PHP Attributes: how to use PHP Attributes and create custom attribute classes – Fast Tips

Valerio Barbera

PHP attributes were introduced in PHP 8.0. This version marked a significant milestone for the language, bringing several new features and improvements, including the introduction of attributes for adding metadata to code declarations. 

The first time I had to deal with attributes was due to an issue in the Inspector’s PHP library. Check on GitHub. Before digging deeper into the solution, let’s take an overview of what attributes are and how they can be used in your PHP code.

Attributes are a powerful feature that allows you to add metadata to declarations like classes, methods, or properties. These metadata can be retrieved programmatically, opening up new possibilities for cleaner, more organized, and efficient code.

Remeber, Attributes have no effect at runtime. They will be available in the Reflection APIs to make your application aware of things you want to run based on attributes attached to a class, method, or a property.

Built-in Attributes

PHP comes with several built-in attributes that serve different purposes. Here are a few notable ones:

@Deprecated

Marks a function or method as deprecated, signaling that it should be avoided as it may be removed in future versions.

#[Deprecated("Use newFunction() instead")]
function oldFunction() {
    // Function implementation
}

@Override

Ensures that the method in a child class is intended to override a method in the parent class.

class ParentClass {
    #[Override]
    public function someMethod() {
        // Method implementation
    }
}

@SuppressWarnings

Suppresses specific warnings for a particular piece of code.

#[SuppressWarnings("SomeWarning")]
function someFunction() {
    // Function implementation
}

Creating Custom Attribute Classes

Now, let’s create a custom attribute class. This is beneficial when you want to encapsulate specific behavior within an attribute.

#[Attribute]
class CustomAttribute {
    public string $message;
    public function __construct(string $message) {
        $this->message = $message;
    }
}

You can then use this custom attribute on various elements:

class MyClass {
    #[CustomAttribute("This is a custom attribute")]
    public $myProperty;
    #[CustomAttribute("Another custom attribute")]
    public function myMethod() {
        // Method implementation
    }
}

Usage Examples

Let’s explore a practical example. Suppose you’re building a web application, and you want to create a custom attribute to define the length of a string:

#[Attribute(Attribute::TARGET_PROPERTY)]
class MaxLength {
    public int $maxLength;
    public function __construct(int $maxLength) {
        $this->maxLength = $maxLength;
    }
}

In the example above we restricted the ability to apply the attribute only to class properties. Now we can use it in the User class:

class User {
    #[MaxLength(20, message: "Username must be 20 characters or less")]
    public string $username;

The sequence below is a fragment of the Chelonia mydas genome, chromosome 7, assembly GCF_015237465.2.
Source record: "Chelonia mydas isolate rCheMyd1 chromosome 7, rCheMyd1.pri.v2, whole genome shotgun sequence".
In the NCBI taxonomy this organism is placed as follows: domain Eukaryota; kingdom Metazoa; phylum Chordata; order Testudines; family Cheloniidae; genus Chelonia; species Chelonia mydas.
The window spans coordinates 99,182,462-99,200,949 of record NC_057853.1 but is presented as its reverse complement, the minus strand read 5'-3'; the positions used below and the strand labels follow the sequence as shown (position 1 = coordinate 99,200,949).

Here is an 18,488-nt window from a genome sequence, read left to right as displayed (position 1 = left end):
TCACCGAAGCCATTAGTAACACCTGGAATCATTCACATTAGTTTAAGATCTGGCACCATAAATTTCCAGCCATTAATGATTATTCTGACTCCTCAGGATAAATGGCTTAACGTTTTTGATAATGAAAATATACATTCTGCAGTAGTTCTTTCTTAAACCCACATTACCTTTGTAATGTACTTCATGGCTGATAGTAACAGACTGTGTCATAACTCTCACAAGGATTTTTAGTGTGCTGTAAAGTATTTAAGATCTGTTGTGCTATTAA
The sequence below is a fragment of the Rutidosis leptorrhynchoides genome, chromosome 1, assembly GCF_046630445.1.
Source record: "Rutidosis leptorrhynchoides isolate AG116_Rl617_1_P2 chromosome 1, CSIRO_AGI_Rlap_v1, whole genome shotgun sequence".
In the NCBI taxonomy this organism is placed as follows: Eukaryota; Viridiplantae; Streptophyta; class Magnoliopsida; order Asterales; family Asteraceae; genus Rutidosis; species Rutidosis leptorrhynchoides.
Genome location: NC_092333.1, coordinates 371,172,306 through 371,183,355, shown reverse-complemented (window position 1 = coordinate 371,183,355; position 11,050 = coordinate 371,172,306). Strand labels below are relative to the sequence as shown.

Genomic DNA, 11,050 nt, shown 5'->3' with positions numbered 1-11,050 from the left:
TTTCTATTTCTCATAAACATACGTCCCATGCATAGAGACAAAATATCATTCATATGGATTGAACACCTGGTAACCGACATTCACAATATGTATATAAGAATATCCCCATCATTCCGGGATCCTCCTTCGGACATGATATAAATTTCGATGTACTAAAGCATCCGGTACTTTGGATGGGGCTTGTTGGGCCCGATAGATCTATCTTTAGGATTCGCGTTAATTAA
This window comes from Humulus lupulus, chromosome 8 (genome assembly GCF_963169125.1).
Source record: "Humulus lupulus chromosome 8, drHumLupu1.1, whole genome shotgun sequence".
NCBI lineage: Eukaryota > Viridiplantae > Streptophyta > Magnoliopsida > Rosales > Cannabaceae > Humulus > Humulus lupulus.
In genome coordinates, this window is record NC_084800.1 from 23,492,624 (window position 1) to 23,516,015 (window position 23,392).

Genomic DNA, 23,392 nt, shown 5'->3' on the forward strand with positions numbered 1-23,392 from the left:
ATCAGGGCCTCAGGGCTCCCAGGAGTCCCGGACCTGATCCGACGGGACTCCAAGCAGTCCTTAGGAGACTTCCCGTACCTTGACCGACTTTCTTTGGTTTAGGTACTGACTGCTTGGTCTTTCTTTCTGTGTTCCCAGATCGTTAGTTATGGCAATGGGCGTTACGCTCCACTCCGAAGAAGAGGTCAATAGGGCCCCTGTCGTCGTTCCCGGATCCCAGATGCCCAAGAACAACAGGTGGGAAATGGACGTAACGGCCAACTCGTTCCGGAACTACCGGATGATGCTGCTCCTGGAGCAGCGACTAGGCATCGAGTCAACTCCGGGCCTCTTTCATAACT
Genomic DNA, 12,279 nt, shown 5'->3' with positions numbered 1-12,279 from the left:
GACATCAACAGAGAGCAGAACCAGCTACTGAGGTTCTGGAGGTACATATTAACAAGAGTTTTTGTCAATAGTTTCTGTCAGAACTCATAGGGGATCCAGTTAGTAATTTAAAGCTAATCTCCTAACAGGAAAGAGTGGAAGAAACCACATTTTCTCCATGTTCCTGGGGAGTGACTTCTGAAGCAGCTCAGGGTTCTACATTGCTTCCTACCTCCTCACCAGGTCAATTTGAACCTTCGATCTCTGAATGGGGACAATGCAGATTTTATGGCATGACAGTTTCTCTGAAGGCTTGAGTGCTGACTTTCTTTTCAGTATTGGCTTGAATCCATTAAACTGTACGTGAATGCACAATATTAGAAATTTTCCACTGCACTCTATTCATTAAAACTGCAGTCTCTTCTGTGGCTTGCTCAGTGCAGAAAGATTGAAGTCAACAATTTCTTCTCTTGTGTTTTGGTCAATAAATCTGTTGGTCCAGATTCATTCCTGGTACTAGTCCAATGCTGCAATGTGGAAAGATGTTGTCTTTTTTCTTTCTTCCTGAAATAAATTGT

// Other properties and methods
}

As mentioned before adding the attribute to the property have no impact during execution. But we can now retrive this information using reflection to take some action eventually.

Adoption by PHP frameworks

The most used PHP frameworks like Symfony and Laravel are already adopting attributes to basically replace “Annotations”. In Symfony 5.2 or greater you are able to declare a controller and wire it up to a route using attributes:

use Symfony\Component\Routing\Annotation\Route;
class SomeController
{
    #[Route('/path', 'action_name')]
    public function someAction()
    {
        // ...
    }
}

Given the native support at the language level, and the possibility of interacting through the Reflection APIs, attributes offer advantages related to simplicity of query and performance, compared to parsing annotations in comments.

Attributes in the Inspector PHP library

The issue in Inspector’s PHP library appeared because in PHP 8 the ArrayAccess interface introduced attributes to alert developers that the signature of some interface methods will be changed in future versions.

The original implementation if ArrayAccess in the library was:

public class Arrayable implements \ArrayAccess
{
    …
    public function offsetExists($offset)
    {
        return isset($this->data[$offset]);
    }
    …
}

Since PHP 8 the definition of ArrayAccess interface changed to:

With use of attributes they enforced the declaration of data type for the arguments in offsets functions. Using the LanguageLevelTypeAware attribute, if the implementation doesn’t provide the data type for arguments it fires a “deprecation warning”.

But declaring the data type in function arguments breaks the compatibility with older versions of PHP that don’t support arguments data type declaration.

Since it was just a warning for future changes we solved the problem with another built-in PHP attribute to suppress the warning:

public class Arrayable implements \ArrayAccess
{
    …
    #[\ReturnTypeWillChange]
    public function offsetExists($offset)
    {
        return isset($this->data[$offset]);
    }
    …
}

The ReturnTypeWillChange attributes simply tell PHP that we know about the future changes in the language, and we have already planned the necessary updates.

For this change in particular they will be definitely implemented in PHP 9.

Remember to use attributes judiciously, keeping your codebase clean and well-documented. This is particularly crucial in a SaaS environment where scalability, maintainability, and efficiency are paramount.

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